|Contributors||Christian Köppe, Ralph Niels, Robert Holwerda, Lars Tijsma, Niek Van Diepen, Koen Van Turnhout, René Bakker, Stijn Hoppenbrouwers|
|Last modification||May 15, 2017|
|Source||Köppe, Niels, Holwerda, Tijsma, Van Diepen, Van Turnhout & Bakker (2015); Köppe et al. (2016)|
|Pattern formats||OPR Alexandrian|
You have the preparation material for the students—such as videos, readings, and home assignments—and are beginning the planning per week and/or the in-class meetings. The students likely have different levels of experience.
Students who haven’t done all preparations and students who already did preparations of later parts of the course are both on very different levels, which makes it hard to have in-class meetings which address all students appropriately.
The preparation material for the students is often completely available at the beginning of a course. Good (or more experienced) students often do these preparations in a high speed, either because they are interested where the course is heading (hereby sometimes skipping some of the exercises) or because they grasp the concepts faster than others and want to continue without waiting. Sometimes, students believe they have grasped the concepts faster than others, while this is not the case. This can bring them into trouble when they approach later exercises in a way that differs from how they are expected to.
Other students need more time for preparing themselves and acquiring the desired skills and concepts.
However, usually a course is executed in a fixed period and has a fixed amount of time for class meetings, so the preparations and class meetings are spread evenly over the period. Variations in the speed of walking through the topics of the course may either hinder the faster or the slower students.
Therefore: Control the pace of the students through an explicit planning per in-class meeting and deadlines for submitting the preparations prior to the in-class meeting.
Having such planning (a more concrete version of ) and communicating it to the students makes the pace of the course visible to everyone. This helps all students with checking if they are still "on track". Communicate this planning often and repeatedly, as also suggested in . Present the deadlines and the corresponding preparations for the next meeting at the end of each in-class meeting. Also, stress the risks of making exercises concerning subjects that are not yet discussed to avoid “Running Ahead Problems".
However, even though the material may theoretically be complete enough and offers the material using different media, e.g. screencasts, readers, websites, the lessons, etc., some students still will find it difficult to acquire all knowledge in the assigned amount of time. It is therefore good to offer optionalthat you can use as extra support for knowledge and skill acquisition.
Address the needs of the more experienced or faster students too by offering them optional. By handing those students materials that can help them get a broader or deeper insight on the subject matter, they don’t run the risk of getting themselves into trouble by running ahead. is the separation of students in different groups (or classes) by their experience levels. This way, the difference of experience levels of students in the same group will be much smaller which lowers the need for a .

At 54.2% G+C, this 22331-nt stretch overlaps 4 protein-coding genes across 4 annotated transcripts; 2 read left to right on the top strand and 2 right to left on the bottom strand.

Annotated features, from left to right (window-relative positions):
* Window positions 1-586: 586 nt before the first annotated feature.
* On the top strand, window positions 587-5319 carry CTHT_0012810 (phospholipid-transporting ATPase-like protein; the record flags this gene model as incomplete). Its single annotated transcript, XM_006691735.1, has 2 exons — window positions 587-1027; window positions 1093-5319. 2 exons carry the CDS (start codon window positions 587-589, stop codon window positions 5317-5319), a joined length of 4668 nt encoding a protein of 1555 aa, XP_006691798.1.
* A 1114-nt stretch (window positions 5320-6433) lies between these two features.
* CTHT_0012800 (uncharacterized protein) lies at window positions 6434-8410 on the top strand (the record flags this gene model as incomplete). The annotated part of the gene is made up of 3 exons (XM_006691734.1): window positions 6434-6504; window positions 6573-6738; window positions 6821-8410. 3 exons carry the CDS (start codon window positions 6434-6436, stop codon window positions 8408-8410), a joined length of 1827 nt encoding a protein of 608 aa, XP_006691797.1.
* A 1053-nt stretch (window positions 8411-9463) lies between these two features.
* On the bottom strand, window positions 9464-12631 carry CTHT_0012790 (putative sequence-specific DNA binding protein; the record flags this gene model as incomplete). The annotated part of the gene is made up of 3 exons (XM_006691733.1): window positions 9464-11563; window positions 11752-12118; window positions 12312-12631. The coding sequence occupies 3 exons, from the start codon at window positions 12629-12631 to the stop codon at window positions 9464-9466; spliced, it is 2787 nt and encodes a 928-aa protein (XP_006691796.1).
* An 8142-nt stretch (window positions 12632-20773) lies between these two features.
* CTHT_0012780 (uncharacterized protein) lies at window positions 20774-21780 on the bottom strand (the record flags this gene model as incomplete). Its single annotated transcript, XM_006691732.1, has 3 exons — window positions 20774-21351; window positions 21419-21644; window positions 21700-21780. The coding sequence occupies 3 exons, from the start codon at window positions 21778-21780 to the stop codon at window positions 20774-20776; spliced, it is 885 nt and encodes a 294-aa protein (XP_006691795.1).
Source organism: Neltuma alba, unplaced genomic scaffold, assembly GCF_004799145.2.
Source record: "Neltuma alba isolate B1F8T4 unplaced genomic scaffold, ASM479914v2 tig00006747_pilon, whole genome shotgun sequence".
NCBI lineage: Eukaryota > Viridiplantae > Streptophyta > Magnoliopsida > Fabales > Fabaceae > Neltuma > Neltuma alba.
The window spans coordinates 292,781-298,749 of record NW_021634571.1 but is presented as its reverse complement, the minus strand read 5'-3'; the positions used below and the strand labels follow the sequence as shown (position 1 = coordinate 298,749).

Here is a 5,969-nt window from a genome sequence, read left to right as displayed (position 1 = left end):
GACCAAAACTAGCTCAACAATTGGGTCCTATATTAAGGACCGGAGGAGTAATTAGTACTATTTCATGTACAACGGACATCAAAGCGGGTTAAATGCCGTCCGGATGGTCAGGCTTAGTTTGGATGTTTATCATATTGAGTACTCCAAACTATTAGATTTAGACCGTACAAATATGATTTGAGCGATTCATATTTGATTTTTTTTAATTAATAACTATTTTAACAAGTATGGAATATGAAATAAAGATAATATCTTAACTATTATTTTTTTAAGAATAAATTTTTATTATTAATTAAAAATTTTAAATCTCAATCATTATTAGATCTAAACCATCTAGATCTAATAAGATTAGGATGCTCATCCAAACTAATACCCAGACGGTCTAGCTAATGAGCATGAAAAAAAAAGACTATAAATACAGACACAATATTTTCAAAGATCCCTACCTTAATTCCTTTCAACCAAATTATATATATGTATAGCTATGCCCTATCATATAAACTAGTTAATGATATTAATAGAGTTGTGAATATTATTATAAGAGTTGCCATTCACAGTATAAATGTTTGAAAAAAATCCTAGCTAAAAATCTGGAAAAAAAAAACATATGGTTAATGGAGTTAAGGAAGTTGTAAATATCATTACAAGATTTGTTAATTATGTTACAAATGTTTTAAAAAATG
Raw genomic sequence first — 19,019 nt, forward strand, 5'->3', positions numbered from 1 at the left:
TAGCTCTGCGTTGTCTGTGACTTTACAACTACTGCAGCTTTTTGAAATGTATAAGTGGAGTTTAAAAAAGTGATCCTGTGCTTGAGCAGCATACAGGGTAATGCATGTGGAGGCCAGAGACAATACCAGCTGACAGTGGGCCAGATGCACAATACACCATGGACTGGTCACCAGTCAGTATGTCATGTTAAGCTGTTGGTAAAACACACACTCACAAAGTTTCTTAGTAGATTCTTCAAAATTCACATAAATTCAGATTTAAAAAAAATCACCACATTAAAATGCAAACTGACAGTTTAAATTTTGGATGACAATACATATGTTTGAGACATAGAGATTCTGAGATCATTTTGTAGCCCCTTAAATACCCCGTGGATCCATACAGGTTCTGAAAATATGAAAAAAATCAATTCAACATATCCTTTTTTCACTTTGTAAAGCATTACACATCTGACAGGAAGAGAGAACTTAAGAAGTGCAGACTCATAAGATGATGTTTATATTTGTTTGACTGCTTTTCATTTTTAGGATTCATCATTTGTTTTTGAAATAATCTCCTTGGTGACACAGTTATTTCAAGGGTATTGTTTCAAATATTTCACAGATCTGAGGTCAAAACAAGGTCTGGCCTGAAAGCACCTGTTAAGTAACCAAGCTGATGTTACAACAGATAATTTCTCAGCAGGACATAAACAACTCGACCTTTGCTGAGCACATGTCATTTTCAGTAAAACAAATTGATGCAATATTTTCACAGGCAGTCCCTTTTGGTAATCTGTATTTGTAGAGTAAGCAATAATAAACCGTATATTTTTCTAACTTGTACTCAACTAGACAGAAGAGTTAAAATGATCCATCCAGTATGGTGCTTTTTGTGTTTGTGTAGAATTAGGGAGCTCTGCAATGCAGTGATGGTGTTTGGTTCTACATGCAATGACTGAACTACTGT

In consequence, all students are on a level where they can get most out of the feedback given to them and the exercises done during the in-class meetings. This can be even more improved by applying. Having a also students with working together and sharing their experiences as parts of peer learning. It also helps them with organizing their study activities.
On the other hand, this controlled pacing makes studying in one’s own speed difficult. This can decrease motivation of both slower and faster students. The patternsand address these problems and offer possible solutions. Furthermore, this pattern addresses only the pacing of one course, which might not fit with the pacing of other courses the students follow at the same time. It is therefore necessary to check the pace of the other courses too and take that into account for planning.
For the course “Structured Program Development", which is the introductory programming course at the university of the authors, an overview (see Figure 1) is given to the students containing the preparations per in-class meeting and also the exercises that will be discussed during the meetings. Most lecturers use this overview at the end of each meeting for explicitly communicating the topics and required preparations for the next meeting.
A similar approach is taken in the course “Object Oriented Program Development”, where students and teachers are presented with a very strict and clear scheme per in-class meeting (or lecture), both for the preparations and for the meeting itself. This is communicated via the online learning system, a screenshot is shown in Figure 2.
- Köppe, C., Niels, R., Holwerda, R., Tijsma, L., Van Diepen, N., Van Turnhout, K., Bakker, R., (2015). Flipped Classroom Patterns - Designing Valuable In-Class Meetings. In Proceedings of the 20th European Conference on Pattern Languages of Programs (EuroPLoP 2015). New York:ACM.
- Patlet also published in Köppe, C., Niels, R., Bakker, R., & Hoppenbrouwers, S. (2016). Flipped Classroom Patterns-Controlling the Pace. In Proceedings of the 10th Travelling Conference on Pattern Languages of Programs (VikingPLoP 2016). New York:ACM.